Specifically, doctors won’t perform the surgery until Donna loses a considerable amount of weight. They told her the risks involved would be more of a concern than the cancer at this point. So, Donna has now undertaken the challenge of losing a lot of weight in a short amount of time. This situation forced her to face an area of her life that has been an ongoing struggle for years. She has entered a medically supervised liquid diet program involving shakes containing needed nutrients. She is in a group with others who are on this diet and has lost quite a bit of weight during the past few weeks. Donna reports that she has not “cheated” on her diet. Only one other person in her class can say the same. She is seeing the results of her efforts but knows she will be continuing this program for a little while before she can be cleared for surgery.

Donna also knows that, when she can eventually eat again, she’ll face the challenges of having to learn to have a healthy relationship with food. This is something so many struggle with to some extent. Donna still plans to move back to SC once her health is more stable. Meanwhile, in addition to hunger and resisting food temptations on a daily basis, Donna struggles with physical pain and financial stress. She is going through a time of difficult emotions and having to find new ways of coping besides turning to food. She is experiencing a lot of medical expenses and is attending a lot of medical appointments while continuing to work in a profession that, though very rewarding, can also be very stressful. I know that firsthand. It can be hard to take good care of yourself while working so hard to help so many others.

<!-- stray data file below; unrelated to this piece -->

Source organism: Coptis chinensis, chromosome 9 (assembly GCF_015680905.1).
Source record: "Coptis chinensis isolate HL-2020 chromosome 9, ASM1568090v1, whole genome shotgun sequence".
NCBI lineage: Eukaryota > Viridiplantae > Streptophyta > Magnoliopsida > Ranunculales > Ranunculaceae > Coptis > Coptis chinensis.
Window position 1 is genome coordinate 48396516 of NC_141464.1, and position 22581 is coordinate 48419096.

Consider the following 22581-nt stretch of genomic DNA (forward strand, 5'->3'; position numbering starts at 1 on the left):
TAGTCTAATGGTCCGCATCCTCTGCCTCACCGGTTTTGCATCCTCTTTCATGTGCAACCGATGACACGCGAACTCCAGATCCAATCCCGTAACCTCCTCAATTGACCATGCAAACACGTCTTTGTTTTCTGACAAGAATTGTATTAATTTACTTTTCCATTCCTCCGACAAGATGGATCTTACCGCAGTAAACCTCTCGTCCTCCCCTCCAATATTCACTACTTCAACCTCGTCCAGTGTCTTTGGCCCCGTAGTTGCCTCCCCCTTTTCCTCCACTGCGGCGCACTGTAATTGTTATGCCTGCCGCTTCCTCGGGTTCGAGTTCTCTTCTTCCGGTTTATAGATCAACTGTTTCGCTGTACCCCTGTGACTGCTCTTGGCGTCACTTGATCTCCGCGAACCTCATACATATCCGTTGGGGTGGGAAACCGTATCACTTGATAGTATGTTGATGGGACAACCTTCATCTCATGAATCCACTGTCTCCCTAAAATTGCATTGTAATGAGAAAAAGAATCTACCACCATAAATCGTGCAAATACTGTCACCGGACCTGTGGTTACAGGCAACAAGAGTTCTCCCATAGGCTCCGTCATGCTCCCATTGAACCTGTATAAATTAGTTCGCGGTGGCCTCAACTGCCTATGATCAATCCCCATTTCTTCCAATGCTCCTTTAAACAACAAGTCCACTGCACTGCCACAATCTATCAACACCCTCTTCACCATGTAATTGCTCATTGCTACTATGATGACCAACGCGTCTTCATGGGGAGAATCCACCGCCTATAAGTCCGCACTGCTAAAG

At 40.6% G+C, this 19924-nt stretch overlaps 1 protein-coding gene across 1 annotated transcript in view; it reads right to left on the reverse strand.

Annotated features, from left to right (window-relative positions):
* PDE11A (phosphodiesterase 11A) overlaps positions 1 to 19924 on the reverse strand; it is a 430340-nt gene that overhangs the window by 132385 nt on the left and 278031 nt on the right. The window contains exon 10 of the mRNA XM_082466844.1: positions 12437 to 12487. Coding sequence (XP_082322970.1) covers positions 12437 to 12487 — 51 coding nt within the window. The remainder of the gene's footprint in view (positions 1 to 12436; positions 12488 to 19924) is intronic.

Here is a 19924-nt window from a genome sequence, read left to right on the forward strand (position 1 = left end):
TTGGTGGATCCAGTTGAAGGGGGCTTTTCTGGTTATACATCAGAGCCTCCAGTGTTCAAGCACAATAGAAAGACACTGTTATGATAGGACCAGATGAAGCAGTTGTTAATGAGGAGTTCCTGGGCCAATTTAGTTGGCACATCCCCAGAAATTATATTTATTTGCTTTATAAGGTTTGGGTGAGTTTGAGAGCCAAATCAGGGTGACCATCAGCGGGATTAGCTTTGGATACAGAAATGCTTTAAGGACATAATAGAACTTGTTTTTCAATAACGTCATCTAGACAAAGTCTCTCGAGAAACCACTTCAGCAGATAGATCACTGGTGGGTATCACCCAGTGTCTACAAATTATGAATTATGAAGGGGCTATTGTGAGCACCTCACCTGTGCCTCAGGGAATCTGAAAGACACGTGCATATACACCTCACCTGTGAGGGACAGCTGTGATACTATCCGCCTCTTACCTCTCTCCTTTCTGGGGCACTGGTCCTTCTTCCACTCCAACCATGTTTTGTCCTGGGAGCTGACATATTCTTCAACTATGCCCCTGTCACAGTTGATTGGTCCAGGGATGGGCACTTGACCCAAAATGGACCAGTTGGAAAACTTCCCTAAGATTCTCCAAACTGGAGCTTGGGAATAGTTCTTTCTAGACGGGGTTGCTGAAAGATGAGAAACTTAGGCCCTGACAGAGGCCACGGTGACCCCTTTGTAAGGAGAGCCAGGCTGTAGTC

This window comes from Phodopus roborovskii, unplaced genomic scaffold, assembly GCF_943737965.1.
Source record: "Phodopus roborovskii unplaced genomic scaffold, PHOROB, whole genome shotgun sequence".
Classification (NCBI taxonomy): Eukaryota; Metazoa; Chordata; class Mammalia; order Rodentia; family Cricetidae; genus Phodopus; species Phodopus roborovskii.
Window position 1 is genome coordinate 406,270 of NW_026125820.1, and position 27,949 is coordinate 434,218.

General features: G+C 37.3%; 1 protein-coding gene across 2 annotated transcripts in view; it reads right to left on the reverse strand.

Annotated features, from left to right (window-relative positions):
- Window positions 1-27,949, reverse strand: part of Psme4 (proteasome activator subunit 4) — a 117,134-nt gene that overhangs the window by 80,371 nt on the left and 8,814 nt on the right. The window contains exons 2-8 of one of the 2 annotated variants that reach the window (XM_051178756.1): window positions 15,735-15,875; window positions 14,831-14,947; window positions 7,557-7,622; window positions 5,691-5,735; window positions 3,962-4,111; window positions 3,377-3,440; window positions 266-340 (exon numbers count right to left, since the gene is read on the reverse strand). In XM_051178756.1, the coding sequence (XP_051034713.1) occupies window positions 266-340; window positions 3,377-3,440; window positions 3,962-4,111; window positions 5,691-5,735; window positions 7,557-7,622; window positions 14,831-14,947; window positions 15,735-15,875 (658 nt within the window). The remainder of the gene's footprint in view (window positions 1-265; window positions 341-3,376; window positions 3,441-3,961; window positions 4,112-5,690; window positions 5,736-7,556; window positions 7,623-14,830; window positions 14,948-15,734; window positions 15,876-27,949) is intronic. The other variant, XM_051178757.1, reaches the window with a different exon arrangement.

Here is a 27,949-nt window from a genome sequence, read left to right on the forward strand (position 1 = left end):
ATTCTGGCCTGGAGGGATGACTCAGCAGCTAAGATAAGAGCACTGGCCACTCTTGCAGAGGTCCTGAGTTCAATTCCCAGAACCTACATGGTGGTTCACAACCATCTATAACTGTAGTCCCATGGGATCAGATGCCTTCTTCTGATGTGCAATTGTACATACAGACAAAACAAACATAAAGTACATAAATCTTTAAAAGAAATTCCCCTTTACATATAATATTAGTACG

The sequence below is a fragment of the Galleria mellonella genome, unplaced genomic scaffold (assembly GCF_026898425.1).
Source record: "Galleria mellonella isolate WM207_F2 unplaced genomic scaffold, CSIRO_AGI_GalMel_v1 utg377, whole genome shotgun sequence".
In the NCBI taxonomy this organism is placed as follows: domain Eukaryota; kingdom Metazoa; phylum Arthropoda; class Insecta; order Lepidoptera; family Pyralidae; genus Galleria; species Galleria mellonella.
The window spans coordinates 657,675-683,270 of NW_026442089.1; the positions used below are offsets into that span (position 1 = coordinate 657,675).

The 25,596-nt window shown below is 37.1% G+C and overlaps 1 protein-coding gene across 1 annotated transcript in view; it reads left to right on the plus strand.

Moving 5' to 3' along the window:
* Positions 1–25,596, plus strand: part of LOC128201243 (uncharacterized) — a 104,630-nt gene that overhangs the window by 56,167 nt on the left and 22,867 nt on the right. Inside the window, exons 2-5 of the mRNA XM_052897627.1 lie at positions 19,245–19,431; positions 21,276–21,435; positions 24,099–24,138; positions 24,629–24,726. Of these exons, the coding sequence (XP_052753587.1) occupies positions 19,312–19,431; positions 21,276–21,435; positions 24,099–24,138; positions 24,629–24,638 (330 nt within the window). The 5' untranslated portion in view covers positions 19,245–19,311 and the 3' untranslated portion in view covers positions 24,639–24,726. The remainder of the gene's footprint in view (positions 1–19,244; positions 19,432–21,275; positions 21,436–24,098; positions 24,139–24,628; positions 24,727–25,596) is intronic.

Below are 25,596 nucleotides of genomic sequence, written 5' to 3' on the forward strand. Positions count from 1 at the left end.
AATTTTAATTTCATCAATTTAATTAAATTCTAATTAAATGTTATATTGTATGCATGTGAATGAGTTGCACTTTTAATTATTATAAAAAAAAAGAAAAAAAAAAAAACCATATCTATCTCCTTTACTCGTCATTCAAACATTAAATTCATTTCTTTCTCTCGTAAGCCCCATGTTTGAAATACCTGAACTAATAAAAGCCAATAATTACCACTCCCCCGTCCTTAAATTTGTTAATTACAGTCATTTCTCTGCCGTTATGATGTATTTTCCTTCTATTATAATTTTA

Donna is relying on her faith and the support of her medical team, family, friends, and a network of people who care about her as she is going through these challenges. One extremely healthy thing Donna decided to do, in my opinion, is to share her journey through a blog on the popular Caring Bridge site. Being willing to share about our personal experiences via writing is another thing Donna and I have in common. Putting one’s struggles “out there” in this way requires a level of transparency that can be uncomfortable, at times. Donna and I have talked about how vulnerable it is to let others in on very personal thoughts, feelings, and experiences in this way. We also both agree that doing so can be very healing and powerful for ourselves and our readers. Sharing our truth can be freeing, too. Others may learn about us, but we also learn a lot about ourselves. It also allows us to share how God is working in our lives and the difference real faith makes through “I” messages, which are often met with more openness than “preaching” or “evangelizing.”

I asked Donna if I could write a blog entry about her story. For one thing, those who have read CQ often ask me about people I knew during that time and are interested in updates. More importantly, I wanted to do this because I think what Donna is going through and the choices she is making are important to share. We all have areas of our lives we know we need to give more attention to. Sometimes, circumstances force us to do so in ways that are vastly different from what we might have wanted. At such times, we face hard choices that may be difficult and uncomfortable. Donna has done this and continues to make the choice to pursue her health and wellness each day.

I encourage readers to visit Donna’s “Fast and Furious” blog to get to know her and more of her story and to support her with thoughts and prayers.
http://www.caringbridge.org/visit/fastandfurious